Nikolai Malko

Last updated

Nicolai Andreyevich Malko (Russian : Никола́й Андре́евич Малько́, Ukrainian : Микола Андрійович Малько; 4 May 1883 23 June 1961) was a symphonic conductor.

Contents

Biography

Malko was born in Brailiv, Vinnytsia oblast, Ukraine. His father was Ukrainian, his mother Russian. In 1906 he completed his studies in history and philology at Saint Petersburg University. In 1909 he graduated from the Saint Petersburg Conservatory, where he had included Rimsky-Korsakov, Glazunov and Lyadov among his teachers. He published articles on music criticism in the Russian press and performed as a pianist and later a conductor. In 1909 he became a conductor at the Mariinsky Theatre and, six years later, the head conductor there.

From 1909 he studied conducting in Munich under Felix Mottl. In 1918 he became the director of the conservatory in Vitebsk and from 1921 taught at the Moscow Conservatory. From 1921 to 1924 he shuttled between Vitebsk, Moscow, Kiev and Kharkiv, conducting in each of these cities. In 1925 he became a professor of the Leningrad Conservatory. He became conductor of the Leningrad Philharmonic Orchestra in 1926 and conducted the world première of the Symphony No. 1 by his pupil Dmitri Shostakovich that same year, and the premiere of Shostakovich's Symphony No. 2, dedicated to him, in 1927. Malko also conducted the premiere of Nikolai Myaskovsky's 5th Symphony. [1] Myaskovsky's 9th Symphony was dedicated to Nikolai Malko.

He was succeeded as director of the Leningrad Philharmonic by his pupil Aleksandr Gauk in 1928, and continued to teach at the Conservatory. In 1929, invited to appear in the West, he and his wife left the Soviet Union, and did not return for thirty years, until a U.S. State Department-sanctioned invitation from the Soviet Ministry of Culture brought him back to conduct in Moscow, Leningrad, and Kiev. Once in the West, Malko lived in Vienna, Prague and in Copenhagen, where he helped establish the Danish Radio Symphony Orchestra, with the title Permanent Guest Conductor.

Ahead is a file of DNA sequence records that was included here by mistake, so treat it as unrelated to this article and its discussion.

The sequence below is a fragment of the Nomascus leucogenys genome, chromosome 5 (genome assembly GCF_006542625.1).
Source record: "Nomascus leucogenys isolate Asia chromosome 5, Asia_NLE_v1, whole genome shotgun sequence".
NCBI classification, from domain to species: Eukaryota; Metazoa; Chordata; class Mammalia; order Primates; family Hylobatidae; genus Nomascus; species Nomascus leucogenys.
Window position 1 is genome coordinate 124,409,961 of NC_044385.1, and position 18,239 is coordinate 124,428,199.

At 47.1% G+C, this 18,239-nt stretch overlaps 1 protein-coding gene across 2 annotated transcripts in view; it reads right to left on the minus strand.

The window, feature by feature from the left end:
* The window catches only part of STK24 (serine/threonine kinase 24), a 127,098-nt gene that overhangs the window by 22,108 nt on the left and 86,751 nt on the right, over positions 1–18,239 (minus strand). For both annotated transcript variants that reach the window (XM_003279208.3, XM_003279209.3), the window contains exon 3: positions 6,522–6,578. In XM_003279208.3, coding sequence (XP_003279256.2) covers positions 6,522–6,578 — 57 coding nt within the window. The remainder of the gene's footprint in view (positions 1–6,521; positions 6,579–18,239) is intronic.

With the outbreak of World War II in 1940, Malko settled in the United States, where he also taught conducting. His thoughts on conducting technique were gathered together and published in a volume entitled, The Conductor and his Baton (1950); a handbook on conducting currently available in the United States (Elizabeth A. H. Green: The Modern Conductor, 1996) is explicitly based on the principles set forth in Malko's book. From 1942 to 1946, he was music director of the Grand Rapids Symphony in Grand Rapids, Michigan, which was a community orchestra at the time.

Malko recorded extensively for EMI in Copenhagen and then with the Philharmonia, in London. In 1951 he premiered Vagn Holmboe's 7th Symphony with the Danish Radio Symphony Orchestra. [2] From 1954 to 1956 he lived in Britain and was principal conductor of the Yorkshire Symphony Orchestra. Immediately after that, he moved unexpectedly to Australia, to take up the post of Chief Conductor of the Sydney Symphony Orchestra following the hurried departure of Sir Eugene Goossens. He remained in this position until his death in Sydney five years later.